Fabrigar et al. (1999) argued that if data are relatively normally distributed, maximum likelihood is the best choice because “it allows for the computation of a wide range of indexes of the goodness of fit of the model and permits statistical significance testing of factor loadings and correlations among factors and the computation of confidence intervals.” (p. 277). In case the data is not generally normally distributed, they recommend principal axis factoring. This is recommended in several sources (Costello & Osborne (2005); Osborne (2014)).

Conclusion: Use the maximum likelihood method if the data is generally normally distributed and to use principal axis factoring if the data is non-normal.

Rotation methods

The goal of rotation is to clarify the factor structure and make the results of the EFA more interpretable.

Rotation methods can be categorized into one of two categories: orthogonal or oblique. Orthogonal rotations keep axes at a 90 degree angle, forcing the factors to be uncorrelated. Oblique rotations allow angles that are not 90 degrees , thus allowing factors to be correlated if that is optimal for the solution.

Orthogonal rotation methods include:

  • varimax

  • quartimax

  • equamax

Oblique rotation methods include:

  • direct oblimin

  • quartimin

  • promax

In the social sciences, we generally expect some correlation among factors, since behavior is rarely partitioned into neatly packaged units that function independently of one another. Therefore using orthogonal rotation results in a loss of valuable information if the factors are correlated, and oblique rotation should theoretically render a more accurate, and perhaps more reproducible, solution. If the factors are truly uncorrelated, orthogonal and oblique rotation produce nearly identical results. Since oblique rotation will reproduce an orthogonal solution but not vice versa, it makes sense to go for oblique rotation.

There is no widely preferred method of oblique rotation; all tend to produce similar results (Fabrigar et al., 1999).

Conclusion: Use any oblique rotation.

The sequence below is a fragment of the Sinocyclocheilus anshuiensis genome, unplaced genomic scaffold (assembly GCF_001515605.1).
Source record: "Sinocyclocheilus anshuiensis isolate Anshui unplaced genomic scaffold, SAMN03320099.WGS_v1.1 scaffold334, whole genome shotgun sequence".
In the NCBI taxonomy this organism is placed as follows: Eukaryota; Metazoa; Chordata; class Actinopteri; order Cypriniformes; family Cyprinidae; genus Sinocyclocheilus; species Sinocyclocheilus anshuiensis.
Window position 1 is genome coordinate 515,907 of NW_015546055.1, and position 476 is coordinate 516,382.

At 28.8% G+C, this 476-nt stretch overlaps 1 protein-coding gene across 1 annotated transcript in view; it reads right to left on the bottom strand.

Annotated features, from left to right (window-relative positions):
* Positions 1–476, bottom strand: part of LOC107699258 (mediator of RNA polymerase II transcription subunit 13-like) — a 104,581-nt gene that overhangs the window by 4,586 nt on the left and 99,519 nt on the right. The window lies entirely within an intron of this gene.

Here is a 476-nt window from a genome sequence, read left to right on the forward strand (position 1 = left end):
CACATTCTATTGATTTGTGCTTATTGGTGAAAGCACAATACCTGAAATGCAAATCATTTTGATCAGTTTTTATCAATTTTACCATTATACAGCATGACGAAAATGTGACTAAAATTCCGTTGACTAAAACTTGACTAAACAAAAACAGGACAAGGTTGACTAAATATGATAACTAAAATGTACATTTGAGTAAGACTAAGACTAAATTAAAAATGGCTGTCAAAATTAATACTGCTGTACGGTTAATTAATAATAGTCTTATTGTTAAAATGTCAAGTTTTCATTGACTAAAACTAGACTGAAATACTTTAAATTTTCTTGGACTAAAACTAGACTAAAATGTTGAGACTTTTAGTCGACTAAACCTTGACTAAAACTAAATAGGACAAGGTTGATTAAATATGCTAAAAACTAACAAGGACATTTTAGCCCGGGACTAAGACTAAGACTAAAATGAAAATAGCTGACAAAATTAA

Number of factors

There are many different methods to determine how many factors to retain. Some popular methods are:

  • Theory

  • Kaiser criterion

  • Scree test

  • Parallel analysis

  • Velicer’s multiple average partial (MAP) procedure

  • Akaike information criterion

  • Bayesian information criterion

  • Comparison data

  • Very Simple Structure (VSS)

  • The root-mean-square error of approximation

  • Likelihood ratio statistic

Determining the number of factors is probably the most difficult part of the exploratory factor analysis. As Henry Kaiser said:

Solving the number of factors problem is easy, I do it everyday before breakfast. But knowing the right solution is harder.

The difficulty of this step means that a certain flexibility is warranted.

It makes sense to begin with the expectation that you will see the theorized factor structure. Instruments are rarely perfect (especially the first time it is examined), and theoretical expectations are not always supported, but unless one is on a totally blind fishing expedition, this is a good place to start.

The default in most statistical software packages is to use the Kaiser criterion. It makes some sense, as an eigenvalue represents the sum of the squared factor loadings in a column, and to get a sum of 1.0 or more, one must have rather large factor loadings to square and sum. However, this is easily achieved with more items and there are now alternative methods. Hence, there is broad consensus in the literature that this is among the least accurate methods for selecting the number of factors to retain (Velicer & Jackson, 1990).

The scree test involves examining the graph of the eigenvalues and looking for the natural bend or “elbow” in the data where the slope of the curve changes markedly. Although the scree plot itself is not considered sufficient to determine how many factors should be extracted (Velicer et al., 2000), it does appear to be a relatively reliable method. The main down side seems to be its ambiguity as the bend is not always clear and sometimes there are even multiple bends.

Parallel analysis involves generating random uncorrelated data, and comparing eigenvalues from the EFA to the eigenvalues from the random data. Using this process, only factors with eigenvalues that are above random eigenvalues should be retained, although it is not clear how much above the random eigenvalues they should be. Several authors have endorsed this as the most robust and accurate process for determining the number of factors to extract Velicer et al. (2000).

The Minimum Average Partial (MAP) criterion involves partialing out common variance as each successive component is created. As each successive component is partialed out, common variance will decrease to a minimum. Velicer argued that minimum point should be considered the criterion for the number of factors to extract.

VSS involves degrading the initial rotated factor solution by assuming that the nonsalient loadings are zero, even though in actuality they rarely are. What VSS does is test how well the factor matrix we think about and talk about actually fits the correlation matrix. It is not a confirmatory procedure for testing the significance of a particular loading, but rather it is an exploratory procedure for testing the relative utility of interpreting the correlation matrix in terms of a family of increasingly more complex factor models. The simplest model tested by VSS is that each item is of complexity one, and that all items are embedded in a more complex factor matrix of rank k. This is the model most appropriate for scale construction and is the one we use most frequently when we talk about factor solutions. More complicated models may also be evaluated by VSS.